Obama has a 56 percent favorability rating, while Clinton is at 62 percent in a new survey.
Mr. Obama is president – and in his first nine months on the job, he has tackled a raft of tough issues, starting with the economy, healthcare, and Afghanistan. Some people were bound to cool toward him, particularly independents and Republicans.
Obama started his presidency with an especially high favorable rating – 78 percent, according to Gallup – and has come down to earth, now at 56 percent.
Mrs. Clinton, his secretary of State, started in January with a 65 percent favorable rating and has edged down to 62 percent. She is “operating in a much less bright spotlight than Obama does,” Gallup notes, as she helps “advance Obama’s foreign policy around the world.”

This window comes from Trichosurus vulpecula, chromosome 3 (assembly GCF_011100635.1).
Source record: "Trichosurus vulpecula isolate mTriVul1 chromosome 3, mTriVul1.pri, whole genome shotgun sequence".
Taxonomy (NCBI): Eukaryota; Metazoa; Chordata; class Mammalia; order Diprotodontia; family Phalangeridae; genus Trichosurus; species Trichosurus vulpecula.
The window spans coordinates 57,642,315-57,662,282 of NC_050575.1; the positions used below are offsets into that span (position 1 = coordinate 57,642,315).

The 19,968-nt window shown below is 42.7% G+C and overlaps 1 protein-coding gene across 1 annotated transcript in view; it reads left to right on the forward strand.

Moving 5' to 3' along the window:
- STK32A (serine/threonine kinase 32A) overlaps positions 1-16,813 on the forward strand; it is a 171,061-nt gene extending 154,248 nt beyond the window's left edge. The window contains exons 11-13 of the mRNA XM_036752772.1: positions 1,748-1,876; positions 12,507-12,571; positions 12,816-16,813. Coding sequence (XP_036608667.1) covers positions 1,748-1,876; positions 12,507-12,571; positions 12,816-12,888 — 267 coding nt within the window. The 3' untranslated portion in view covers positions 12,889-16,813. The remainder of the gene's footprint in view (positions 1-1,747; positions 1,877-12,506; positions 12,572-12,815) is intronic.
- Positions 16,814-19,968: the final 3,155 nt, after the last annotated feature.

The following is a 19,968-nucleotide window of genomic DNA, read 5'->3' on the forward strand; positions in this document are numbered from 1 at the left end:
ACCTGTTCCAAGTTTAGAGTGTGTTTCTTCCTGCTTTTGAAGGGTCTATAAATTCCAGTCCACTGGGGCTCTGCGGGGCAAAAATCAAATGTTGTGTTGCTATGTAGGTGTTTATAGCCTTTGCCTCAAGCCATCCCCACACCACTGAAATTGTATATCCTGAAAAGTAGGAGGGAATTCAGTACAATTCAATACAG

(These favorability ratings, by the way, are not to be confused with job approval ratings, which go more directly to performance. In the favorability poll, which Gallup has been conducting since 1992, US adults are asked whether they have a “favorable” or “unfavorable” opinion of a person.)
The fact that Obama and Clinton were fierce rivals for the Democratic nomination just last year makes the poll catnip to the media – especially after Clinton’s recent assertions in two TV interviews that she will not run for president again. Might she reconsider, not in 2012, when presumably Obama will be running for reelection, but perhaps for 2016, after what could be Obama’s second term?
She insisted every which way that she will not run again.